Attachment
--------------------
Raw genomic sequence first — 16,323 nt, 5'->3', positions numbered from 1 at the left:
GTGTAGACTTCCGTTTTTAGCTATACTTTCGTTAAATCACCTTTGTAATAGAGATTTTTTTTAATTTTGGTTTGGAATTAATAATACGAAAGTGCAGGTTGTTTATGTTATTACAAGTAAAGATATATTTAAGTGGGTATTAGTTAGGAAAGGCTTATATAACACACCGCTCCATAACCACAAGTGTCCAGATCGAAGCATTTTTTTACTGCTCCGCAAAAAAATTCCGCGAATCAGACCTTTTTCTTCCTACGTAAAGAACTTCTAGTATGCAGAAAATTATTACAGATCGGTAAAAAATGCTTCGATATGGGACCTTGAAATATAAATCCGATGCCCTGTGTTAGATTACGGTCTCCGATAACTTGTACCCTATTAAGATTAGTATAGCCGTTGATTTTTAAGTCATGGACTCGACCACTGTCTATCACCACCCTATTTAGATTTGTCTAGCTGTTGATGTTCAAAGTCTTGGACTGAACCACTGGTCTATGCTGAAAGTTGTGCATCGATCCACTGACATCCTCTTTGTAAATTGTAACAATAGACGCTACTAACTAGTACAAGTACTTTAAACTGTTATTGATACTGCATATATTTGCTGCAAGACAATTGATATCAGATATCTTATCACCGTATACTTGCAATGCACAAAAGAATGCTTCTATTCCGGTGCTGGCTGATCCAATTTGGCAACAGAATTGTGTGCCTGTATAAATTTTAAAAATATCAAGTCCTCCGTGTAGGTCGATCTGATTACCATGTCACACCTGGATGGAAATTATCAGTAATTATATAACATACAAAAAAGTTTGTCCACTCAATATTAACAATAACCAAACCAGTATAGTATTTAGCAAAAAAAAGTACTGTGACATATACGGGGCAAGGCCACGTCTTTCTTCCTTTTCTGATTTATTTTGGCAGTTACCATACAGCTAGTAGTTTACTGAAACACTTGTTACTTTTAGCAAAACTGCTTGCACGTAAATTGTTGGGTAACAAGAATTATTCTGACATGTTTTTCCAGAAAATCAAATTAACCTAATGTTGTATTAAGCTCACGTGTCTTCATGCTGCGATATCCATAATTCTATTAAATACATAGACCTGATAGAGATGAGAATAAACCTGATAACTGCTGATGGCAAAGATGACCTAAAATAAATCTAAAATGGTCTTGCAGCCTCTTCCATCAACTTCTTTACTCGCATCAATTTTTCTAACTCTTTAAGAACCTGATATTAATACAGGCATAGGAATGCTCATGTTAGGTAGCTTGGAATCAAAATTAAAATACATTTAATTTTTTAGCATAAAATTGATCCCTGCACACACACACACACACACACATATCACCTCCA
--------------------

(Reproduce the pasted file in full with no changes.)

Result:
Raw genomic sequence first — 16,323 nt, 5'->3', positions numbered from 1 at the left:
GTGTAGACTTCCGTTTTTAGCTATACTTTCGTTAAATCACCTTTGTAATAGAGATTTTTTTTAATTTTGGTTTGGAATTAATAATACGAAAGTGCAGGTTGTTTATGTTATTACAAGTAAAGATATATTTAAGTGGGTATTAGTTAGGAAAGGCTTATATAACACACCGCTCCATAACCACAAGTGTCCAGATCGAAGCATTTTTTTACTGCTCCGCAAAAAAATTCCGCGAATCAGACCTTTTTCTTCCTACGTAAAGAACTTCTAGTATGCAGAAAATTATTACAGATCGGTAAAAAATGCTTCGATATGGGACCTTGAAATATAAATCCGATGCCCTGTGTTAGATTACGGTCTCCGATAACTTGTACCCTATTAAGATTAGTATAGCCGTTGATTTTTAAGTCATGGACTCGACCACTGTCTATCACCACCCTATTTAGATTTGTCTAGCTGTTGATGTTCAAAGTCTTGGACTGAACCACTGGTCTATGCTGAAAGTTGTGCATCGATCCACTGACATCCTCTTTGTAAATTGTAACAATAGACGCTACTAACTAGTACAAGTACTTTAAACTGTTATTGATACTGCATATATTTGCTGCAAGACAATTGATATCAGATATCTTATCACCGTATACTTGCAATGCACAAAAGAATGCTTCTATTCCGGTGCTGGCTGATCCAATTTGGCAACAGAATTGTGTGCCTGTATAAATTTTAAAAATATCAAGTCCTCCGTGTAGGTCGATCTGATTACCATGTCACACCTGGATGGAAATTATCAGTAATTATATAACATACAAAAAAGTTTGTCCACTCAATATTAACAATAACCAAACCAGTATAGTATTTAGCAAAAAAAAGTACTGTGACATATACGGGGCAAGGCCACGTCTTTCTTCCTTTTCTGATTTATTTTGGCAGTTACCATACAGCTAGTAGTTTACTGAAACACTTGTTACTTTTAGCAAAACTGCTTGCACGTAAATTGTTGGGTAACAAGAATTATTCTGACATGTTTTTCCAGAAAATCAAATTAACCTAATGTTGTATTAAGCTCACGTGTCTTCATGCTGCGATATCCATAATTCTATTAAATACATAGACCTGATAGAGATGAGAATAAACCTGATAACTGCTGATGGCAAAGATGACCTAAAATAAATCTAAAATGGTCTTGCAGCCTCTTCCATCAACTTCTTTACTCGCATCAATTTTTCTAACTCTTTAAGAACCTGATATTAATACAGGCATAGGAATGCTCATGTTAGGTAGCTTGGAATCAAAATTAAAATACATTTAATTTTTTAGCATAAAATTGATCCCTGCACACACACACACACACACACATATCACCTCCA